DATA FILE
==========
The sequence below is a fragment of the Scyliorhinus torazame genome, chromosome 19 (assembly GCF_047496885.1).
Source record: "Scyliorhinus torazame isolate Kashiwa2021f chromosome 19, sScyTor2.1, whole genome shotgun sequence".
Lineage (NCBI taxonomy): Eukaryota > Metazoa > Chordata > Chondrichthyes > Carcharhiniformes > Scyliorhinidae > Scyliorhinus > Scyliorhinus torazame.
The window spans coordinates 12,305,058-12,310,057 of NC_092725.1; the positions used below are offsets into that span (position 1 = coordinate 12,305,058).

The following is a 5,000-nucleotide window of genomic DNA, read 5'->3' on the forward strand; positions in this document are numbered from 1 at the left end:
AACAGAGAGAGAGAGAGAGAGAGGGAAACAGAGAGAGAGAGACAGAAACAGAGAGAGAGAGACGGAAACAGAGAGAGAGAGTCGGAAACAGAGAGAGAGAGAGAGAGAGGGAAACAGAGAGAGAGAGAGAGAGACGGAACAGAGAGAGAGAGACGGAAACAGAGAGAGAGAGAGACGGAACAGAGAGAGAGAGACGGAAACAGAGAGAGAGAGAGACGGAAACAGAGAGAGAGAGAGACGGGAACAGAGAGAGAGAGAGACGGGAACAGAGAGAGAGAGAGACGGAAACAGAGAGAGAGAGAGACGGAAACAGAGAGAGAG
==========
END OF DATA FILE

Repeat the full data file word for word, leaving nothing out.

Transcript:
The sequence below is a fragment of the Scyliorhinus torazame genome, chromosome 19 (assembly GCF_047496885.1).
Source record: "Scyliorhinus torazame isolate Kashiwa2021f chromosome 19, sScyTor2.1, whole genome shotgun sequence".
Lineage (NCBI taxonomy): Eukaryota > Metazoa > Chordata > Chondrichthyes > Carcharhiniformes > Scyliorhinidae > Scyliorhinus > Scyliorhinus torazame.
The window spans coordinates 12,305,058-12,310,057 of NC_092725.1; the positions used below are offsets into that span (position 1 = coordinate 12,305,058).

The following is a 5,000-nucleotide window of genomic DNA, read 5'->3' on the forward strand; positions in this document are numbered from 1 at the left end:
AACAGAGAGAGAGAGAGAGAGAGGGAAACAGAGAGAGAGAGACAGAAACAGAGAGAGAGAGACGGAAACAGAGAGAGAGAGTCGGAAACAGAGAGAGAGAGAGAGAGAGGGAAACAGAGAGAGAGAGAGAGAGACGGAACAGAGAGAGAGAGACGGAAACAGAGAGAGAGAGAGACGGAACAGAGAGAGAGAGACGGAAACAGAGAGAGAGAGAGACGGAAACAGAGAGAGAGAGAGACGGGAACAGAGAGAGAGAGAGACGGGAACAGAGAGAGAGAGAGACGGAAACAGAGAGAGAGAGAGACGGAAACAGAGAGAGAG